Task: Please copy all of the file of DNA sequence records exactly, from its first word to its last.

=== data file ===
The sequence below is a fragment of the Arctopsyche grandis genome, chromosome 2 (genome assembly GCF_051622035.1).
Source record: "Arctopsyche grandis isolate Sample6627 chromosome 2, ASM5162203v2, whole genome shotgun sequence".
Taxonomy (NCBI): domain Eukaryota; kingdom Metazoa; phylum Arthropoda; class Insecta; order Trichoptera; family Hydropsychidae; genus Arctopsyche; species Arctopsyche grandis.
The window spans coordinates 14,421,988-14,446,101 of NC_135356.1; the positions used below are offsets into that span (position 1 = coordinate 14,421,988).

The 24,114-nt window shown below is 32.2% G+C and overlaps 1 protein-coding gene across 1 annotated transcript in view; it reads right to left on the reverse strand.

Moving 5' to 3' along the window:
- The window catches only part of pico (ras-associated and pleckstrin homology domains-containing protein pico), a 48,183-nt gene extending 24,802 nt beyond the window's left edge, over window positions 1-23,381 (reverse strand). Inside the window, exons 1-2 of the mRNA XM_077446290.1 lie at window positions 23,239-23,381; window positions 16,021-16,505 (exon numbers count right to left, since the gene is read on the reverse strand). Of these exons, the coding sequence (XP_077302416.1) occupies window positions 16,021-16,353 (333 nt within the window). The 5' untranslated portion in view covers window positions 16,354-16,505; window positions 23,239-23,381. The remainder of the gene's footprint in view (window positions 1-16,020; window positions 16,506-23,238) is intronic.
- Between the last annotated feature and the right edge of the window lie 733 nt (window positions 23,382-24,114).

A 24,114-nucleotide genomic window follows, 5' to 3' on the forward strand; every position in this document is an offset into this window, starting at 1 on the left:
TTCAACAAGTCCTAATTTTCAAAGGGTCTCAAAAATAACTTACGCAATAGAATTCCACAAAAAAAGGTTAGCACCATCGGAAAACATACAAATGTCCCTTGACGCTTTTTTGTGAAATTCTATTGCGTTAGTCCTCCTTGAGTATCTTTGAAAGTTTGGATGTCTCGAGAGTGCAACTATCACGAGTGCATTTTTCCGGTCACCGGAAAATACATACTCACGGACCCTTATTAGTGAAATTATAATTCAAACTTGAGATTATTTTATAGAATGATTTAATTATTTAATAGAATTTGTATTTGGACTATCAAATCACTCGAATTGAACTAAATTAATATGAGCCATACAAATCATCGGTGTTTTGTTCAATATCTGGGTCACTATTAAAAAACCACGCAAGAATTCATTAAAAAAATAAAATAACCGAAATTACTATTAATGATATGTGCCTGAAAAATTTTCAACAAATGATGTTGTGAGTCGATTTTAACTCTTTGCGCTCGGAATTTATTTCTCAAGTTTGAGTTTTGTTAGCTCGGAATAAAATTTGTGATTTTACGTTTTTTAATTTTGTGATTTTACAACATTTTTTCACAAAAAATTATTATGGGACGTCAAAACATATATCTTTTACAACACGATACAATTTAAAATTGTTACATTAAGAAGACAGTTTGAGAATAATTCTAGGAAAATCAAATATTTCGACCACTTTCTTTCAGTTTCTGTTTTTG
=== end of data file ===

The sequence below is a fragment of the Arctopsyche grandis genome, chromosome 2 (genome assembly GCF_051622035.1).
Source record: "Arctopsyche grandis isolate Sample6627 chromosome 2, ASM5162203v2, whole genome shotgun sequence".
Taxonomy (NCBI): domain Eukaryota; kingdom Metazoa; phylum Arthropoda; class Insecta; order Trichoptera; family Hydropsychidae; genus Arctopsyche; species Arctopsyche grandis.
The window spans coordinates 14,421,988-14,446,101 of NC_135356.1; the positions used below are offsets into that span (position 1 = coordinate 14,421,988).

The 24,114-nt window shown below is 32.2% G+C and overlaps 1 protein-coding gene across 1 annotated transcript in view; it reads right to left on the reverse strand.

Moving 5' to 3' along the window:
- The window catches only part of pico (ras-associated and pleckstrin homology domains-containing protein pico), a 48,183-nt gene extending 24,802 nt beyond the window's left edge, over window positions 1-23,381 (reverse strand). Inside the window, exons 1-2 of the mRNA XM_077446290.1 lie at window positions 23,239-23,381; window positions 16,021-16,505 (exon numbers count right to left, since the gene is read on the reverse strand). Of these exons, the coding sequence (XP_077302416.1) occupies window positions 16,021-16,353 (333 nt within the window). The 5' untranslated portion in view covers window positions 16,354-16,505; window positions 23,239-23,381. The remainder of the gene's footprint in view (window positions 1-16,020; window positions 16,506-23,238) is intronic.
- Between the last annotated feature and the right edge of the window lie 733 nt (window positions 23,382-24,114).

A 24,114-nucleotide genomic window follows, 5' to 3' on the forward strand; every position in this document is an offset into this window, starting at 1 on the left:
TTCAACAAGTCCTAATTTTCAAAGGGTCTCAAAAATAACTTACGCAATAGAATTCCACAAAAAAAGGTTAGCACCATCGGAAAACATACAAATGTCCCTTGACGCTTTTTTGTGAAATTCTATTGCGTTAGTCCTCCTTGAGTATCTTTGAAAGTTTGGATGTCTCGAGAGTGCAACTATCACGAGTGCATTTTTCCGGTCACCGGAAAATACATACTCACGGACCCTTATTAGTGAAATTATAATTCAAACTTGAGATTATTTTATAGAATGATTTAATTATTTAATAGAATTTGTATTTGGACTATCAAATCACTCGAATTGAACTAAATTAATATGAGCCATACAAATCATCGGTGTTTTGTTCAATATCTGGGTCACTATTAAAAAACCACGCAAGAATTCATTAAAAAAATAAAATAACCGAAATTACTATTAATGATATGTGCCTGAAAAATTTTCAACAAATGATGTTGTGAGTCGATTTTAACTCTTTGCGCTCGGAATTTATTTCTCAAGTTTGAGTTTTGTTAGCTCGGAATAAAATTTGTGATTTTACGTTTTTTAATTTTGTGATTTTACAACATTTTTTCACAAAAAATTATTATGGGACGTCAAAACATATATCTTTTACAACACGATACAATTTAAAATTGTTACATTAAGAAGACAGTTTGAGAATAATTCTAGGAAAATCAAATATTTCGACCACTTTCTTTCAGTTTCTGTTTTTG